In Which Our Heroine Continues to Tilt At Windmills
Remember this old post?
This is what a person with Lymphoma looks like:
- CT SCAN of thorax with contrast: There is a bulky soft tissue mass ("Brenda") present in the anterior mediastinum in the prevascular space. Appearance is that of multiple matted lymph nodes, some with central necrosis.
- CT SCAN of abdomen and pelvis with contrast:
- Enlargement of the uterine cervix; correlation with pelvic exam suggested as cervical cancer not excluded.
- Multiple right ovarian cysts ("Curly," " Larry,"& "Moe," et al.)
- Enlarged iliac and retroperitoneal lymph nodes.
- Liver appears mildly enlarged. No focal abnormalities are seen within the spleen. Pancreas, kidneys, and adrenal glands are normal.
- FINAL DIAGNOSIS Right supraclavicular mass ("Gladys") biopsy:
Diffuse large B-cell lymphoma, most likely of mediastinal origin.
This is what a cancer survivor looks like:
Yup, that was exactly one year ago today.
Anniversaries of devastations are generally a time for looking back, remembering, and mourning the losses; then looking forward and getting on with the rebuilding. I, of course, jumped the gun and did the looking back and mourning and stuff last week. I finished with that. Now I'm already all about the shutting up and moving on.
So today I began with with the next step of my journey. Which is battling my way through the goddamn indomitable bureaucracy to find out what the hell showed up on Monday's CT scans. This morning I rolled up my sleeves and girded my loins and drove myself down to Our Lady of the Damned, fully prepared to wrassle with The Machine.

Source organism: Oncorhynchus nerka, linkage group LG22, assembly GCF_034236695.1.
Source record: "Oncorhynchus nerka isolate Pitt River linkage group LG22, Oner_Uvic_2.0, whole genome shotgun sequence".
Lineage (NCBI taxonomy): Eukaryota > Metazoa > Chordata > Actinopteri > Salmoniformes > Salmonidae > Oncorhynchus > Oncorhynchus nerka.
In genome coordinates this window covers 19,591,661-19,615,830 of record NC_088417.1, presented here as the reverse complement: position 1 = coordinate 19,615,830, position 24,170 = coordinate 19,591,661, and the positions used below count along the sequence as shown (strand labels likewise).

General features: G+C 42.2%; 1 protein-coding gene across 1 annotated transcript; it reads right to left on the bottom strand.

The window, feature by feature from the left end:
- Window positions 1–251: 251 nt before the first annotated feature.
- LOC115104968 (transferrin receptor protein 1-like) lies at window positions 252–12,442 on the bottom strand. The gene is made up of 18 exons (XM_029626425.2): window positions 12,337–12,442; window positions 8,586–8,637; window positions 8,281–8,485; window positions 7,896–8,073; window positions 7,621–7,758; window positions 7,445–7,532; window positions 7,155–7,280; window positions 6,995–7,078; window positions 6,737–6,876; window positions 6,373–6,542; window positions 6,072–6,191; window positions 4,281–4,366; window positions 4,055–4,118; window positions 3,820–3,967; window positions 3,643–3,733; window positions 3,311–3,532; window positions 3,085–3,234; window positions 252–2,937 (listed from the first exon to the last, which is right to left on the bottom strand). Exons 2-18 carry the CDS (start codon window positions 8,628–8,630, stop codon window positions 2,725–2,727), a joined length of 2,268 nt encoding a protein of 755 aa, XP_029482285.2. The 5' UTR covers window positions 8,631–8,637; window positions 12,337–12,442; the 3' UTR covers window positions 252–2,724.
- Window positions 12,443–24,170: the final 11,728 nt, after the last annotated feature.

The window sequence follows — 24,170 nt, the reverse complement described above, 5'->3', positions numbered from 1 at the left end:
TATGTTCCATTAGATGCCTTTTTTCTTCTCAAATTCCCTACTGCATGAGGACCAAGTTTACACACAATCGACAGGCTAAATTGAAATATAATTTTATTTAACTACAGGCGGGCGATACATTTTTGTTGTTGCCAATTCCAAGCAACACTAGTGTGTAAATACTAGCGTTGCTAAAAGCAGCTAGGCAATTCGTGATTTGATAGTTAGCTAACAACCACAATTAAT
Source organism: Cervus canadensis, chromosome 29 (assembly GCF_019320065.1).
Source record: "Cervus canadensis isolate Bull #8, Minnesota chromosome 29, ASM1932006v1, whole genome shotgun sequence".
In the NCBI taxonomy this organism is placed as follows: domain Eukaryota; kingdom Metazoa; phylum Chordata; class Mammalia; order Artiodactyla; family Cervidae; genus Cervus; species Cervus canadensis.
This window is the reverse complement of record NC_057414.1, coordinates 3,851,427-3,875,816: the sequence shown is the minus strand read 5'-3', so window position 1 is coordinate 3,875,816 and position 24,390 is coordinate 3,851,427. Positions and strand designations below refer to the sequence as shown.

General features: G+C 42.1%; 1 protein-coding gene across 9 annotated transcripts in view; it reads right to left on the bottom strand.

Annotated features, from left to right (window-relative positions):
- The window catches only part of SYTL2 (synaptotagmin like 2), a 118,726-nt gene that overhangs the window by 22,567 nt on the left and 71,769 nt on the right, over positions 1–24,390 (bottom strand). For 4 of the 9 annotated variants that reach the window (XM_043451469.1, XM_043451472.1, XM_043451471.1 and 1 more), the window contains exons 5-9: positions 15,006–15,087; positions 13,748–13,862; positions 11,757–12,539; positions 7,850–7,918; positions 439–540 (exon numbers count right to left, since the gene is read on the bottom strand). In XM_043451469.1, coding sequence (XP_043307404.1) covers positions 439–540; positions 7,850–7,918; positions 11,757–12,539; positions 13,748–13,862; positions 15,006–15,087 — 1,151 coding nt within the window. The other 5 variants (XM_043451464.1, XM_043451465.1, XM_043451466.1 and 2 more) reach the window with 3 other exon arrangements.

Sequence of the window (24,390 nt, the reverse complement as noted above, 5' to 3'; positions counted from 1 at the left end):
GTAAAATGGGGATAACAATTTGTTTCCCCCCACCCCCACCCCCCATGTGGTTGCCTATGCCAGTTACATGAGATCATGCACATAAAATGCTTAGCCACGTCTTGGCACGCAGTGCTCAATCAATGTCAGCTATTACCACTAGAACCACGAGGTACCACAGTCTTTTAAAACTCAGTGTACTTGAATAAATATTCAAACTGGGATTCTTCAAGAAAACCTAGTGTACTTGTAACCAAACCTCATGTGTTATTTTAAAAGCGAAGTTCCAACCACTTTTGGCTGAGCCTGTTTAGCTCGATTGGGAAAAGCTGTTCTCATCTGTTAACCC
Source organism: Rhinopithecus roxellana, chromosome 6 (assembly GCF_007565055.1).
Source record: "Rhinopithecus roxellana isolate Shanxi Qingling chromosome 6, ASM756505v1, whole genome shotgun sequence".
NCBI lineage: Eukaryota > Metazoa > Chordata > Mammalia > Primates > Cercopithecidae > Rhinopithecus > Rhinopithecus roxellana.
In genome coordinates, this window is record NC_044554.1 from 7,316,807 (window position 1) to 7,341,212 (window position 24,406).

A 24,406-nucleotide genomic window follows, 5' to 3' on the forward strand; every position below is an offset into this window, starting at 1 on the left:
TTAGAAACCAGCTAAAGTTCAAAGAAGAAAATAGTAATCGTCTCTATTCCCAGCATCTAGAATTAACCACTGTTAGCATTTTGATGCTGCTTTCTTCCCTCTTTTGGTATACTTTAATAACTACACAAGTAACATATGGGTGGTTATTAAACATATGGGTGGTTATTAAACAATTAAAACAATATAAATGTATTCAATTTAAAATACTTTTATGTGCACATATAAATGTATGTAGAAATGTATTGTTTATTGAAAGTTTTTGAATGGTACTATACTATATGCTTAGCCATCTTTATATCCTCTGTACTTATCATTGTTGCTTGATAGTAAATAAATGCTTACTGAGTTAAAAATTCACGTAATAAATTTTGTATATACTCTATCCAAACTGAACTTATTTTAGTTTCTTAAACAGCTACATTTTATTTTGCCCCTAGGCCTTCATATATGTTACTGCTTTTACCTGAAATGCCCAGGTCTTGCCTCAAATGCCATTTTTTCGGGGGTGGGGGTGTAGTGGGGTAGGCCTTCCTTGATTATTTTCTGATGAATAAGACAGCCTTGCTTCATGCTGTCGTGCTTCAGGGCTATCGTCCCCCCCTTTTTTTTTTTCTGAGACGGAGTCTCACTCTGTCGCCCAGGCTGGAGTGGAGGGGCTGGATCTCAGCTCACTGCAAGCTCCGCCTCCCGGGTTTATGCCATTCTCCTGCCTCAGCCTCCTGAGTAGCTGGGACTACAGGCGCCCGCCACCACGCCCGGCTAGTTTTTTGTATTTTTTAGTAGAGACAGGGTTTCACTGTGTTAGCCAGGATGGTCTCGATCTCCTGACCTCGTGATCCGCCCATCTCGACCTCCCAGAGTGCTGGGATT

First stop was the medical records department. I figured since I still hadn't received an appointment notice in the mail, I might as well just request my records and look at the damn scan results myself. So I stood in line and gave the nice lady all the ID cards in my wallet plus my firstborn child, and waited. Ten minutes later she emerged from the back room and told me my chart was not there.
Oooo-kay. I've been through this before. I've learned the ropes, I knew exactly what to do: instead of emitting a high pitched wail while curling up in fetal position beneath her desk and setting my hair on fire, I simply asked her to tell me which department has my chart.
"QM," she said.
"QM?" I said. "What the fuck is QM?"
"Quality Management," she said, not very helpfully. I still don't know what the hell QM is or why they have my chart, but never mind. It's not time to give up and bring out the matches just yet.
"How long will this QM have my chart?" I asked, quite calmly if I do say so.
The nice lady shrugged. "It could be one day, or it could be three months," she said. "Who knows. You may never ever see your chart again."
Three months? Never, ever??? Gaah!! That did it. I was just reaching for the matches when the faceless bureaucrat at the next desk looked up and said, "They have to return your chart back here every night though. They may come pick it up again first thing the next morning, but they always have to bring it back here at the end of every day."
Ok! This, class, is what's known in the warfare against indomitable bureaucracy as the Extremely Rare Helpful Person. When you come across one of these, I've learned, you must immediately latch on to her for dear life, like a cross between a tenacious pitt bull and the little black leeches in The African Queen, and refuse to ever let go.